I love the Basque Country for its many characters. These lands of Northern Spain, thanks to the moisture borne by the Atlantic draught, can boast the verdant mountains in stark contrast to the vast arid plains of Central Iberia. The inhabitants speak the perplexing tongue known as euskara in Basque or el vasco in Spanish. There is also the gastronomic delight of each pintxo — a bite-size savoury dish served on a piece of bread spiked with a toothpick or a skewer. And precisely because each pintxo is bite-sized, the myriads of flavour combinations to try leave the epicurean visitors besotted by the time their appetite is sated. If these were not sufficient still, art aficionados would find much to revel in at the Guggenheim Museum in Bilbao designed by architect Frank Gehry or in the city of Gernika-Lumo whose tragic war time inspired the namesake painting ‘Guernica by Pablo Picasso. Add to that the city of San Sebastián or Donostia in Basque, where La Concha Bay, Art Nouveau buildings, and the iconic Kursaal Congress Centre by architect Rafael Moneo charm us all, and I cannot ask for more of this beloved region.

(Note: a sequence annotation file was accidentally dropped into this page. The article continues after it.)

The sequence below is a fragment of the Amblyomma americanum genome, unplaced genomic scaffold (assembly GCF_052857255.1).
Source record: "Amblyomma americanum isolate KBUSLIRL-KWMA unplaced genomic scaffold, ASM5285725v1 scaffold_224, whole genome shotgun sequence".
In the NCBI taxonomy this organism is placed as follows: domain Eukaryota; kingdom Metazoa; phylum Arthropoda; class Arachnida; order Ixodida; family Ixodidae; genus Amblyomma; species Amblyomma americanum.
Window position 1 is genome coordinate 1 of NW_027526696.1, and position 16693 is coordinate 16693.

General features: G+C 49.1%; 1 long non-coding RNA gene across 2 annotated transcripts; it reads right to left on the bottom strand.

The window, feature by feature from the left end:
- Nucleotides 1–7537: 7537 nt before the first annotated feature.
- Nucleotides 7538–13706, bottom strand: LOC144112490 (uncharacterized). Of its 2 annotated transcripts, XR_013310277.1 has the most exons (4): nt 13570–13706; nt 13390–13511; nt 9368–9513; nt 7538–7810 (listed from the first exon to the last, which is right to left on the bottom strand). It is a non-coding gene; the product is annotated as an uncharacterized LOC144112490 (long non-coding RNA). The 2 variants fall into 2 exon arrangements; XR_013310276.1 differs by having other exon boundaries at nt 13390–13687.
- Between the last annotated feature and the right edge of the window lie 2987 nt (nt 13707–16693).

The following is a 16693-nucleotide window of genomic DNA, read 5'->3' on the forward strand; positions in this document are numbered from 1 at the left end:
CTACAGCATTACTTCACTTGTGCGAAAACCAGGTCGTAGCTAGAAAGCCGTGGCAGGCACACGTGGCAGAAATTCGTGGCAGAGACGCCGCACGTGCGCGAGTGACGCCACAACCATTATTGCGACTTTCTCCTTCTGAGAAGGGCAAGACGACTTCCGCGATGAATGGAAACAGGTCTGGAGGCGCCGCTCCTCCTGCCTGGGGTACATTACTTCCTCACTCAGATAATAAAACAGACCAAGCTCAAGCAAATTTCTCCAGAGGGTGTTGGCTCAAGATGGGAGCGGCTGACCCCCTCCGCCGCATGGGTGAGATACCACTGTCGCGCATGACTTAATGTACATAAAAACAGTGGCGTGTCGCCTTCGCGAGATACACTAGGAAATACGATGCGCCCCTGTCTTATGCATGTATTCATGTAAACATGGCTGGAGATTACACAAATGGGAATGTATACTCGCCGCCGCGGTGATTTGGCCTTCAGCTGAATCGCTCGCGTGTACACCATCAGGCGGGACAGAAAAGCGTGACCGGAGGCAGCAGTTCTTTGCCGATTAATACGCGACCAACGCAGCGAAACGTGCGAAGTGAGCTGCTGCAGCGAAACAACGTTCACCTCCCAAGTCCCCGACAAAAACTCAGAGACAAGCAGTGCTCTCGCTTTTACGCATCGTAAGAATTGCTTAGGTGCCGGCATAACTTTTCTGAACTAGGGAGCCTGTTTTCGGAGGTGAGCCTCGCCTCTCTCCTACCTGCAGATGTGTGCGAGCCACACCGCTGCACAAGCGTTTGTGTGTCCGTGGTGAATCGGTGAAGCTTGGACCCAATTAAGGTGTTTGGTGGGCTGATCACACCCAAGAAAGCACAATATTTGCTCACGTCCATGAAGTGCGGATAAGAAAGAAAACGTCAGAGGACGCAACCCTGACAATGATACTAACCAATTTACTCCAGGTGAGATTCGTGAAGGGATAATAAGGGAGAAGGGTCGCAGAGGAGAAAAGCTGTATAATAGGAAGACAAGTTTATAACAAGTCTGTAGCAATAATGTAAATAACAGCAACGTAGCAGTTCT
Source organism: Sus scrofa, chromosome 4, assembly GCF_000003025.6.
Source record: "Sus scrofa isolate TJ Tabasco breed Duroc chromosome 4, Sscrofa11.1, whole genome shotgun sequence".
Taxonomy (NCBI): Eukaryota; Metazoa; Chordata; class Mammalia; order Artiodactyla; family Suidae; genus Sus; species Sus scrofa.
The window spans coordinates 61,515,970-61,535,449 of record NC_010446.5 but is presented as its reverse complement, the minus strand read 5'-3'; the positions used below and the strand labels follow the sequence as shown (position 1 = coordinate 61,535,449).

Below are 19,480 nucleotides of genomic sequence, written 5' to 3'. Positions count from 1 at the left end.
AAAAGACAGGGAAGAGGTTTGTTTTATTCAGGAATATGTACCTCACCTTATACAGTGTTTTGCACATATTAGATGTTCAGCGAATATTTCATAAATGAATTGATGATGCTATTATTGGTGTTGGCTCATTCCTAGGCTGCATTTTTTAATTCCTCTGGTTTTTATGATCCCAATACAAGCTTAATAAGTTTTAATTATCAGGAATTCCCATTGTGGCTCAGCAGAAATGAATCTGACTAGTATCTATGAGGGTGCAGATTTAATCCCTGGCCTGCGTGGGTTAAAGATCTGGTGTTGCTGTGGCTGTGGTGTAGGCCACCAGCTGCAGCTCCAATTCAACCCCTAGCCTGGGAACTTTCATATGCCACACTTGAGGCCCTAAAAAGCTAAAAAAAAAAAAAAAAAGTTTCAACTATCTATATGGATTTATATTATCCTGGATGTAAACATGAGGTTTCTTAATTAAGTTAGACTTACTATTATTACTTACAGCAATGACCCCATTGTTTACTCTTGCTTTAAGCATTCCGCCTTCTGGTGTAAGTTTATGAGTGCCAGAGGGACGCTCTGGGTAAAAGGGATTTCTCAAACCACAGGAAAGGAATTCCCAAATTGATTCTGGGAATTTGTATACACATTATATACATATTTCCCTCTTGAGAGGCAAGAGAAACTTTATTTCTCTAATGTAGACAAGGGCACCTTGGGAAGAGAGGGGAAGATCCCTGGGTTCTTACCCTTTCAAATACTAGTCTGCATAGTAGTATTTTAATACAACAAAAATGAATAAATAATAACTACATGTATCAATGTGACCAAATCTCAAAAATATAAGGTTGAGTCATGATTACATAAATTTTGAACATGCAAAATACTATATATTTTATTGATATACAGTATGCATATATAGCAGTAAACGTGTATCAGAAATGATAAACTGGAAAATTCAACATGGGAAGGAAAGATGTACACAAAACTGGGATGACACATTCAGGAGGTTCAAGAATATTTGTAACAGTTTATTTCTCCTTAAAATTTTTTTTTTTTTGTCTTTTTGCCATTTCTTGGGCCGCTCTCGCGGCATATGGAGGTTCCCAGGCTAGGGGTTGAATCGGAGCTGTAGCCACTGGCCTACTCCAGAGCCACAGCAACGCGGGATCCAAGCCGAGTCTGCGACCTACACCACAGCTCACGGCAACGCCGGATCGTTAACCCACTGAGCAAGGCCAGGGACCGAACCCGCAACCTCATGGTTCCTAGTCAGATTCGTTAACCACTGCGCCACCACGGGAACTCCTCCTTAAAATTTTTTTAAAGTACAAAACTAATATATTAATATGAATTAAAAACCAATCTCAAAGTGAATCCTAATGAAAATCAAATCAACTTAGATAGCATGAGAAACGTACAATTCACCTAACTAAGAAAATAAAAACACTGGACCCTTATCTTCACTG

Alderdi Eder Garden (left) overlooking La Concha Bay (right) in San Sebastián or Donostia

Nevertheless, it was also in San Sebastián that I made yet another discovery: Perfumería Benegas. Had it not been for the traffic that stopped me at the junction between Peñaflorida Kalea and Garibai Kalea, I could have easily walked past without giving much thought beyond beautiful and simple façade.

But the inside of Perfumería Benegas was a treasure trove. There was a zone dedicated to grooming products, but I was immediately caught by the sight of ‘bookshelves’ before me. My eyes quickly darted to them — one was even equipped with a ladder, reminding me of old libraries. They contained many leading and niche brands such as Annick Goutal, Jean Patou, Caron, Amouage, Diptyque, Ormonde Jayne, Keiko Mecheri, Montale, The Different Company, and Parfum de Nicolaï amongst others. What struck me as different, however, were the two counters of Guerlain and Chanel; they looked rather exclusive.


The complete range of Chanel including the Les Exclusif at Perfumería Benegas

Indeed, Perfumería Benegas carry the Les Exclusifs from Chanel and the Les Collections Exclusives from Guerlain. The Chanel counter, in particular, was equipped with a table with ceramic testers and the upholstery that is characteristically Chanel. At the back was the shelf with factices of Chanel N°5, some flacons, and other related paraphernalia.